Image quality is complex. Sharpness, color rendition, bokeh, aberrations, and focus accuracy all work together to yield an image that is pleasing to the eye. Lets break down some of these in greater detail.
Overall, sharpness was very good. Sharpness was compared at various focal lengths and various apertures by photographing a brick wall using these same conditions for all images.
As can be seen from the pictures; images at 55mm, 100mm, and even 200mm are a little soft on the edges when the aperture is wide open. However, as you begin to stop down, they sharpen up nicely. Compare any of these focal lengths and see how the edges and corners sharpen up as the lens is stopped down.
Surprisingly, the images at 300mm, wide open are incredibly sharp. Granted, 300mm wide open is f5.8. But the images are tack sharp, corner to corner. Examine the mortar on the edges in the f5.8 image taken at 300mm. Check out those individual sand grains! WOW!
Overall, If you are using shorter focal lengths, it is advisable to stop down 1 or 2 stops if at all possible to maximize sharpness. At 300mm, clearly there is no need to stop down. Rather, shoot away and enjoy those razor sharp pictures.
We did not conduct specific tests to examine aberrations as we did with sharpness. Rather, we examined a variety of everyday shots and looked for items such as chromatic aberrations and pincushion distortions. In regard to chromatic aberrations, we did specifically look for purple fringing. A common occurrence in digital photograhy that can best be seen at the borders between high contrast subjects and an out of focus background (for example, a blue sky).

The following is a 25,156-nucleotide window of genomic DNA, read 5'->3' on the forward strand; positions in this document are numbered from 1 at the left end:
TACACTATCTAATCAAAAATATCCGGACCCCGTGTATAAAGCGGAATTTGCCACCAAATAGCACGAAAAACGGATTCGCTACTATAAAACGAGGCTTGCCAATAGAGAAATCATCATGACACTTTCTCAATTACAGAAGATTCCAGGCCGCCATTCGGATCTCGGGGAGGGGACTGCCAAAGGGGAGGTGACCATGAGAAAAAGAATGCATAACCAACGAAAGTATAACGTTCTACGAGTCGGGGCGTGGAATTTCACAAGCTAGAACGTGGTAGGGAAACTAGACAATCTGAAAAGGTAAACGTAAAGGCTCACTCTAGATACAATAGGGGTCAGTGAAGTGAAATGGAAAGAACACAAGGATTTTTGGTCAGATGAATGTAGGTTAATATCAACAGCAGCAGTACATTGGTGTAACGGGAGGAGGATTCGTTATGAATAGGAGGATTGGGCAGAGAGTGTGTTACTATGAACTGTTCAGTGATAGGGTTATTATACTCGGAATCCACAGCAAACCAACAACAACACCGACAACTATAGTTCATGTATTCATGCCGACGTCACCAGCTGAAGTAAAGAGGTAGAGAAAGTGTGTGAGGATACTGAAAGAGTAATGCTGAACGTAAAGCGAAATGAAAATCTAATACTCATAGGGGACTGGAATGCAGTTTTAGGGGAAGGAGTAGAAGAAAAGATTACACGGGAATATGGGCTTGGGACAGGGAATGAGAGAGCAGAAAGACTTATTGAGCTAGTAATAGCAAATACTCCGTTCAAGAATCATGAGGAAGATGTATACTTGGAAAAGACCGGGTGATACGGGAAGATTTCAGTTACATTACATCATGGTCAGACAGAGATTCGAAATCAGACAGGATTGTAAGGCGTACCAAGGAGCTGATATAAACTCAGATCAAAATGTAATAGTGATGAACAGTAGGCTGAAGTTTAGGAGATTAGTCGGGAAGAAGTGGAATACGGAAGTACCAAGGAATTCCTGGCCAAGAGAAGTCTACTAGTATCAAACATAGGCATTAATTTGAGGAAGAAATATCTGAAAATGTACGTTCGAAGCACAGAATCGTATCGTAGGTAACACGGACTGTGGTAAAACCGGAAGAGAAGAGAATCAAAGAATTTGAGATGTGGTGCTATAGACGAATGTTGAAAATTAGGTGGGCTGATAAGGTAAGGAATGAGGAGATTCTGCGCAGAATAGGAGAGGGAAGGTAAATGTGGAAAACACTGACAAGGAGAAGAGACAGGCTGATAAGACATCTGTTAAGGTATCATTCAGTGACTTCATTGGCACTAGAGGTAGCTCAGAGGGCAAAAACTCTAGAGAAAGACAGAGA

We found occasional instances of purple fringing. Nothing excessive, but in shots where one would expect to find this type of aberration, it was indeed occasionally present. That said, although this type of aberration was occasionally present, it was exceedingly minor. Another example of the fine workmanship and quality that can be found with this lens. Examine some of the images in the Image Gallery and decide for yourself.
We also examined these same shots for general color rendition. That is, how well did the lens capture and record colors as compared to the actual scene. The color rendition from this lens is also excellent. The clowns face shown below is an excellent example of how vibrant reds are captured as a bright red. All the colors in this image, as well as the accompanying images of the western themed carousel are displayed exactly as they appeared.
Bokeh can be defined as how a lens renders the out of focus areas in an image. Some lenses will render these out of focus areas in a manner that is pleasing to the eye, while other lenses render these same areas as harsh. Bokeh is also subjective. Some photographers will find the bokeh of a particular lens acceptable, while another photographer will find the same lens unacceptable, or harsh.
We found the bokeh pleasing and never harsh. The image below shows some lovely purple flowers with those flowers in the center in focus, and those in the foreground and background out of focus. Overall, the background is rather pleasing.
Vignetting occurs when the edges or corners of an image receive less light than the center. The cause of these darkened corners may be attributed to the presence of filters, the lens hood, or the lens itself. Vignetting (if present) can generally be seen at the widest focal length and largest aperture.
Testing of the 55-300mm revealed the presence of minor vignetting at 55mm with an aperture of f4 if the lens hood was in place. Vignetting was not evident if the lens was stopped down just one or two stops. If the lens hood was removed, however, there was only slight evidence of vignetting at 55mm f4. Again, stopping down 1 or 2 stops solves this minor issue.
Vignetting was not seen at longer focal lengths, regardless of aperture and the presence or absence of the lens hood.